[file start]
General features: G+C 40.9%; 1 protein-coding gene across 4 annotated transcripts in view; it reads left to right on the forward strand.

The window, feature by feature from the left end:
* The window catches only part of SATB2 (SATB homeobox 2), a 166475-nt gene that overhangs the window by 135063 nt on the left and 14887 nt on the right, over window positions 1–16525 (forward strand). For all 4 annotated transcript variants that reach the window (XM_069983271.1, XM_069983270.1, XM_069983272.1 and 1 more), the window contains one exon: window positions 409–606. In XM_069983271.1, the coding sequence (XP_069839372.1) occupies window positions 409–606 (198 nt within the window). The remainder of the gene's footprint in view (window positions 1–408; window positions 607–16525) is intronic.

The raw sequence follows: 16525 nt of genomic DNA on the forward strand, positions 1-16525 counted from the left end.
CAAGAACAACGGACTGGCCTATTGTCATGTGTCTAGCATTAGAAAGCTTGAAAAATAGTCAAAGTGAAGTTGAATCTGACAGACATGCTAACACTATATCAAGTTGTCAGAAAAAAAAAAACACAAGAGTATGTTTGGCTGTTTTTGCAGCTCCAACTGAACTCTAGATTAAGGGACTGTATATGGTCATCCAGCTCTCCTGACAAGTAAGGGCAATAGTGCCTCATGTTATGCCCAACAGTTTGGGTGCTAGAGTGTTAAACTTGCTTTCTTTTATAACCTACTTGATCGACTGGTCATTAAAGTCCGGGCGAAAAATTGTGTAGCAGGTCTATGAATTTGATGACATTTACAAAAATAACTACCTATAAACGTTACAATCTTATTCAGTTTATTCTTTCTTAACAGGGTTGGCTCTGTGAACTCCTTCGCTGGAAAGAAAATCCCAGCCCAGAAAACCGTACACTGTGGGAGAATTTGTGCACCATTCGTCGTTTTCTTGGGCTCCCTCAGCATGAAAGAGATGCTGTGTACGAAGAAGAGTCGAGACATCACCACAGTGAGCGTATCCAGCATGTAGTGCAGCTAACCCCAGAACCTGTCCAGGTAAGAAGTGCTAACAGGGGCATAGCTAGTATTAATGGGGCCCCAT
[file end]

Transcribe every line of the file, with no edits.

General features: G+C 40.9%; 1 protein-coding gene across 4 annotated transcripts in view; it reads left to right on the forward strand.

The window, feature by feature from the left end:
* The window catches only part of SATB2 (SATB homeobox 2), a 166475-nt gene that overhangs the window by 135063 nt on the left and 14887 nt on the right, over window positions 1–16525 (forward strand). For all 4 annotated transcript variants that reach the window (XM_069983271.1, XM_069983270.1, XM_069983272.1 and 1 more), the window contains one exon: window positions 409–606. In XM_069983271.1, the coding sequence (XP_069839372.1) occupies window positions 409–606 (198 nt within the window). The remainder of the gene's footprint in view (window positions 1–408; window positions 607–16525) is intronic.

The raw sequence follows: 16525 nt of genomic DNA on the forward strand, positions 1-16525 counted from the left end.
CAAGAACAACGGACTGGCCTATTGTCATGTGTCTAGCATTAGAAAGCTTGAAAAATAGTCAAAGTGAAGTTGAATCTGACAGACATGCTAACACTATATCAAGTTGTCAGAAAAAAAAAAACACAAGAGTATGTTTGGCTGTTTTTGCAGCTCCAACTGAACTCTAGATTAAGGGACTGTATATGGTCATCCAGCTCTCCTGACAAGTAAGGGCAATAGTGCCTCATGTTATGCCCAACAGTTTGGGTGCTAGAGTGTTAAACTTGCTTTCTTTTATAACCTACTTGATCGACTGGTCATTAAAGTCCGGGCGAAAAATTGTGTAGCAGGTCTATGAATTTGATGACATTTACAAAAATAACTACCTATAAACGTTACAATCTTATTCAGTTTATTCTTTCTTAACAGGGTTGGCTCTGTGAACTCCTTCGCTGGAAAGAAAATCCCAGCCCAGAAAACCGTACACTGTGGGAGAATTTGTGCACCATTCGTCGTTTTCTTGGGCTCCCTCAGCATGAAAGAGATGCTGTGTACGAAGAAGAGTCGAGACATCACCACAGTGAGCGTATCCAGCATGTAGTGCAGCTAACCCCAGAACCTGTCCAGGTAAGAAGTGCTAACAGGGGCATAGCTAGTATTAATGGGGCCCCAT